Mary Miller LeFaivre, a resident at Life Care Center of Carrollton, Missouri, was born on Jan. 12, 1925, in rural De Witt, Missouri.
LeFaivre grew up in a poverty-stricken area, but she would end up being a part of a living legacy.
When LeFaivre graduated high school at 17 years old, in the midst of World War II, she was ready to leave home but didn’t have the money for college.
In 1943, LeFaivre turned 18 and moved to Kansas City, Missouri, because there were no jobs in the impoverished area of her home town.
LeFaivre went to work for the Army Ordinance department, where she cleaned and re-salvaged parachute packs. The parachutes were stuffed with blankets, medicines, splints, gloves, socks and any other supplies a soldier might need. The packs were then dropped overseas behind enemy lines to soldiers.
In the same year LeFaivre moved to Kansas City, a bill was passed on July 1, 1943, establishing the United States Army Nurse Corps. The program accepted women ages 17 to 35 who were willing to serve in the U.S. and abroad. The training lasted 30 months, and those accepted into the program received a government subsidy paying for nursing school tuition, room and board, uniforms and textbooks. The cadets were also given a stipend of $15-$30 per month. In return, the cadets were required to pledge to actively serve in civilian or federal government services for the duration of World War II.
It was during that time LeFaivre saw a billboard on Hospital Hill in Kansas City, advertising a need for nurses.
“The billboard had a picture of a nurse in a uniform, with a statement from President Franklin Roosevelt encouraging women to join,” recalled LeFaivre. “I remember they were offering free tuition and free uniforms. I had a happy feeling, and it was beautiful to have the opportunity.”
LeFaivre applied, was accepted into the program and inducted into the U.S. Army Cadet Nurse Corps at Little Theatre in downtown Kansas City in 1944.
On Valentine’s Day in 1944, LeFaivre began nursing school at Saint Mary’s Hospital on Hospital Hill. She lived in the nursing dorms and remembers having a curfew of 9 p.m. on weeknights, an occasional 11 p.m. on weekends and how the nurses weren't allowed to have children or a car.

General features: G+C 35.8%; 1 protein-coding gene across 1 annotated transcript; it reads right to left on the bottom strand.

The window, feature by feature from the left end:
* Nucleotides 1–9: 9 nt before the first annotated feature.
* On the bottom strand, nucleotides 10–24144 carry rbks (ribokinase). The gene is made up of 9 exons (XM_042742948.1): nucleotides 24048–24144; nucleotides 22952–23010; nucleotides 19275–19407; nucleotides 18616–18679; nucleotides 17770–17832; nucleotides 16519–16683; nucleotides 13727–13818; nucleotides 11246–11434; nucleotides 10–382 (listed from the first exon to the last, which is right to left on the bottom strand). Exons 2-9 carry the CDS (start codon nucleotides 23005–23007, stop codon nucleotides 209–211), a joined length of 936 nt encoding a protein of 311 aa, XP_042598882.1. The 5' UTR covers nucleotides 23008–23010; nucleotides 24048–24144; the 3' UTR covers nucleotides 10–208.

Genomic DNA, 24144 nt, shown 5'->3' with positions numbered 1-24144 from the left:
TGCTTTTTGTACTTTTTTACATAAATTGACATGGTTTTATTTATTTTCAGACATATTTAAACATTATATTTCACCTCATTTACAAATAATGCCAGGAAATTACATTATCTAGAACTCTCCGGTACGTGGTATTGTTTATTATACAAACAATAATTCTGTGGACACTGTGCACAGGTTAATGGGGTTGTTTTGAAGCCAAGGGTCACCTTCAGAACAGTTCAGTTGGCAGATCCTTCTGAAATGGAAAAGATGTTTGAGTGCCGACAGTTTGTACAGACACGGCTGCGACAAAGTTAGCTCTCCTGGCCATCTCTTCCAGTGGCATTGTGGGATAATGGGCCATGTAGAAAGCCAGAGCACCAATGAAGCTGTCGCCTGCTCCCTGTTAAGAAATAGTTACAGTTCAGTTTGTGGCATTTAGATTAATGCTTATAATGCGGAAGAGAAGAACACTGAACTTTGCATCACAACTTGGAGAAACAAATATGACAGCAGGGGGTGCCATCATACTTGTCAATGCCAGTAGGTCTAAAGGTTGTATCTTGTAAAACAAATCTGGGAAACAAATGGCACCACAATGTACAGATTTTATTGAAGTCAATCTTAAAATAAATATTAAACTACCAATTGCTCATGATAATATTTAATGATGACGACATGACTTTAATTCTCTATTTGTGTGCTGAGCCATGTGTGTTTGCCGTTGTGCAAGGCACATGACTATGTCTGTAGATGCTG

LeFaivre graduated from nursing school in May 1947 in a ceremony in the hospital chapel. Soon after, she took the nursing state board exam and passed, becoming a registered nurse. However, by the time she graduated, the war had ended. She was sent a letter stating that if the military needed the women within a certain time period, she would be called back to duty.
After that, LeFaivre moved to Marshall, Missouri, where she began working as a nurse for Fitzgibbon Memorial Hospital. She lived in the nursing dormitory and worked in surgery and the emergency room. LeFaivre remembers being on call for 24 hours at a time.
LeFaivre also worked as a nurse at a shoe factory in Marshall. Eventually, she moved back to the Kansas City area and worked as a nurse at various places, such as Western Electric, Allis Chalmers and the Lake City ammunition plant.
“I worked in the infirmaries,” shared LeFaivre. “It was like a walk-in clinic with no bedside care, walk-in patients and we worked under a physician.”
After decades of service as a nurse, LeFaivre moved to Carrollton, Missouri, in 1996. She continues to live out her retired years and has just recently realized what a great story she has in being a part of the Cadet Nurses of World War II and the movement in careers for women.
LeFaivre moved to Life Care Center of Carrollton on December 16, 2014, and is a much-loved resident.